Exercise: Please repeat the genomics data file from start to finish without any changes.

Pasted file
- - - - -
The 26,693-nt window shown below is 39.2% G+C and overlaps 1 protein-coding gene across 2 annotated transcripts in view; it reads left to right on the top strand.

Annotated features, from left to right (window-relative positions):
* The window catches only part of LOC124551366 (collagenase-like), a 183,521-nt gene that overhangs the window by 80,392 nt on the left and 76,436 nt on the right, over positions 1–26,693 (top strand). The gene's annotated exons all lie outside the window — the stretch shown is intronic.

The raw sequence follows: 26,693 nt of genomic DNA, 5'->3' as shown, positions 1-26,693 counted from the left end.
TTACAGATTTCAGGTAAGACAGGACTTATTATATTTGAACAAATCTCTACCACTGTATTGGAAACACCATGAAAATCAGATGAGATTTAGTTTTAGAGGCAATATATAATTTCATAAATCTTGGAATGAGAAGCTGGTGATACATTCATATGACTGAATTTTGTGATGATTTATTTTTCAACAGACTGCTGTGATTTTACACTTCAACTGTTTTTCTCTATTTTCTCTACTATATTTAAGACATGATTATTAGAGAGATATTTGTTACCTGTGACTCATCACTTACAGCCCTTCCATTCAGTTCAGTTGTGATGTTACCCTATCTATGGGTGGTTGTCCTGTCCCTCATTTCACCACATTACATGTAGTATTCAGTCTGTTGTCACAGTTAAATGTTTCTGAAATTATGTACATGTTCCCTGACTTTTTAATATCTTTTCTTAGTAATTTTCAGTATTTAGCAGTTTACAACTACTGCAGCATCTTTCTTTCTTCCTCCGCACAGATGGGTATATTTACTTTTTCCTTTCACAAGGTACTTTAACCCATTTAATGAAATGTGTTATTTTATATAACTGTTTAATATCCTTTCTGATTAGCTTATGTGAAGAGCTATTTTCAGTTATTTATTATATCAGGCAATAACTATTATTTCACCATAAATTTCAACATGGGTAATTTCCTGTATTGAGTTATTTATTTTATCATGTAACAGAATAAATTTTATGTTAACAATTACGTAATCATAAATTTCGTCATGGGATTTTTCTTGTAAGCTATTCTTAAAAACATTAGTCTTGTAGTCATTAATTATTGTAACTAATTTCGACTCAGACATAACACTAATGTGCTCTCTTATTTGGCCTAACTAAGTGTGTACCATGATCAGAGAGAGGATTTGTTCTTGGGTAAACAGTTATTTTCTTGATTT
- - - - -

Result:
The 26,693-nt window shown below is 39.2% G+C and overlaps 1 protein-coding gene across 2 annotated transcripts in view; it reads left to right on the top strand.

Annotated features, from left to right (window-relative positions):
* The window catches only part of LOC124551366 (collagenase-like), a 183,521-nt gene that overhangs the window by 80,392 nt on the left and 76,436 nt on the right, over positions 1–26,693 (top strand). The gene's annotated exons all lie outside the window — the stretch shown is intronic.

The raw sequence follows: 26,693 nt of genomic DNA, 5'->3' as shown, positions 1-26,693 counted from the left end.
TTACAGATTTCAGGTAAGACAGGACTTATTATATTTGAACAAATCTCTACCACTGTATTGGAAACACCATGAAAATCAGATGAGATTTAGTTTTAGAGGCAATATATAATTTCATAAATCTTGGAATGAGAAGCTGGTGATACATTCATATGACTGAATTTTGTGATGATTTATTTTTCAACAGACTGCTGTGATTTTACACTTCAACTGTTTTTCTCTATTTTCTCTACTATATTTAAGACATGATTATTAGAGAGATATTTGTTACCTGTGACTCATCACTTACAGCCCTTCCATTCAGTTCAGTTGTGATGTTACCCTATCTATGGGTGGTTGTCCTGTCCCTCATTTCACCACATTACATGTAGTATTCAGTCTGTTGTCACAGTTAAATGTTTCTGAAATTATGTACATGTTCCCTGACTTTTTAATATCTTTTCTTAGTAATTTTCAGTATTTAGCAGTTTACAACTACTGCAGCATCTTTCTTTCTTCCTCCGCACAGATGGGTATATTTACTTTTTCCTTTCACAAGGTACTTTAACCCATTTAATGAAATGTGTTATTTTATATAACTGTTTAATATCCTTTCTGATTAGCTTATGTGAAGAGCTATTTTCAGTTATTTATTATATCAGGCAATAACTATTATTTCACCATAAATTTCAACATGGGTAATTTCCTGTATTGAGTTATTTATTTTATCATGTAACAGAATAAATTTTATGTTAACAATTACGTAATCATAAATTTCGTCATGGGATTTTTCTTGTAAGCTATTCTTAAAAACATTAGTCTTGTAGTCATTAATTATTGTAACTAATTTCGACTCAGACATAACACTAATGTGCTCTCTTATTTGGCCTAACTAAGTGTGTACCATGATCAGAGAGAGGATTTGTTCTTGGGTAAACAGTTATTTTCTTGATTT